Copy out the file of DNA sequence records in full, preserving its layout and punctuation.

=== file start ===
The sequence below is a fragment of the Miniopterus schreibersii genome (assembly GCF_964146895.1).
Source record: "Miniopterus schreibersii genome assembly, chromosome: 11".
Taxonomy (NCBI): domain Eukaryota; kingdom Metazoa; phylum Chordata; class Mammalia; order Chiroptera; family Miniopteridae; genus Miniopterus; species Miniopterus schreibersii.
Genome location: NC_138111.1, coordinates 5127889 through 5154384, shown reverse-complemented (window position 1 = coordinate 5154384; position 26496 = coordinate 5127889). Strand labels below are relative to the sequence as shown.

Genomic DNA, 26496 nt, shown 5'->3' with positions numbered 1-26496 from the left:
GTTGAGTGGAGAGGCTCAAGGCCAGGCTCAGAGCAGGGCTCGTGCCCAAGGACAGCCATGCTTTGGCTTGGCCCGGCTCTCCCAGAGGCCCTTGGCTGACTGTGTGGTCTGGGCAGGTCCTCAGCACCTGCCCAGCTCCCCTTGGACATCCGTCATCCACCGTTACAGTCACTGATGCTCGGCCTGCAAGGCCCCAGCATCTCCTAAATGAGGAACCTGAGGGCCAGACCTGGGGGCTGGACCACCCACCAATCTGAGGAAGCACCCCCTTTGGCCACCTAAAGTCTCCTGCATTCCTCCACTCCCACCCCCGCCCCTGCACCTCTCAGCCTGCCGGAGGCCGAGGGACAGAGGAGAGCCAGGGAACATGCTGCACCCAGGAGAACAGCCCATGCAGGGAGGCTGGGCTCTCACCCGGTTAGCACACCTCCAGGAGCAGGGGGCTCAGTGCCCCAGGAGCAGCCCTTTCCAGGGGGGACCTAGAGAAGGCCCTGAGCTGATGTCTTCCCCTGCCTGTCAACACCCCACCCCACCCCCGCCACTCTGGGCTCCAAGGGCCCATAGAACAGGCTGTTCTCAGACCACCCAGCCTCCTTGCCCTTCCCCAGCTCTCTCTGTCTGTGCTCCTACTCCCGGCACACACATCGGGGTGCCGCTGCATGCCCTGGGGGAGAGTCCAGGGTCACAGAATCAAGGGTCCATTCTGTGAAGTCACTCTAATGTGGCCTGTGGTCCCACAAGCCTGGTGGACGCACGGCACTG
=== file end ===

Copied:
The sequence below is a fragment of the Miniopterus schreibersii genome (assembly GCF_964146895.1).
Source record: "Miniopterus schreibersii genome assembly, chromosome: 11".
Taxonomy (NCBI): domain Eukaryota; kingdom Metazoa; phylum Chordata; class Mammalia; order Chiroptera; family Miniopteridae; genus Miniopterus; species Miniopterus schreibersii.
Genome location: NC_138111.1, coordinates 5127889 through 5154384, shown reverse-complemented (window position 1 = coordinate 5154384; position 26496 = coordinate 5127889). Strand labels below are relative to the sequence as shown.

Genomic DNA, 26496 nt, shown 5'->3' with positions numbered 1-26496 from the left:
GTTGAGTGGAGAGGCTCAAGGCCAGGCTCAGAGCAGGGCTCGTGCCCAAGGACAGCCATGCTTTGGCTTGGCCCGGCTCTCCCAGAGGCCCTTGGCTGACTGTGTGGTCTGGGCAGGTCCTCAGCACCTGCCCAGCTCCCCTTGGACATCCGTCATCCACCGTTACAGTCACTGATGCTCGGCCTGCAAGGCCCCAGCATCTCCTAAATGAGGAACCTGAGGGCCAGACCTGGGGGCTGGACCACCCACCAATCTGAGGAAGCACCCCCTTTGGCCACCTAAAGTCTCCTGCATTCCTCCACTCCCACCCCCGCCCCTGCACCTCTCAGCCTGCCGGAGGCCGAGGGACAGAGGAGAGCCAGGGAACATGCTGCACCCAGGAGAACAGCCCATGCAGGGAGGCTGGGCTCTCACCCGGTTAGCACACCTCCAGGAGCAGGGGGCTCAGTGCCCCAGGAGCAGCCCTTTCCAGGGGGGACCTAGAGAAGGCCCTGAGCTGATGTCTTCCCCTGCCTGTCAACACCCCACCCCACCCCCGCCACTCTGGGCTCCAAGGGCCCATAGAACAGGCTGTTCTCAGACCACCCAGCCTCCTTGCCCTTCCCCAGCTCTCTCTGTCTGTGCTCCTACTCCCGGCACACACATCGGGGTGCCGCTGCATGCCCTGGGGGAGAGTCCAGGGTCACAGAATCAAGGGTCCATTCTGTGAAGTCACTCTAATGTGGCCTGTGGTCCCACAAGCCTGGTGGACGCACGGCACTG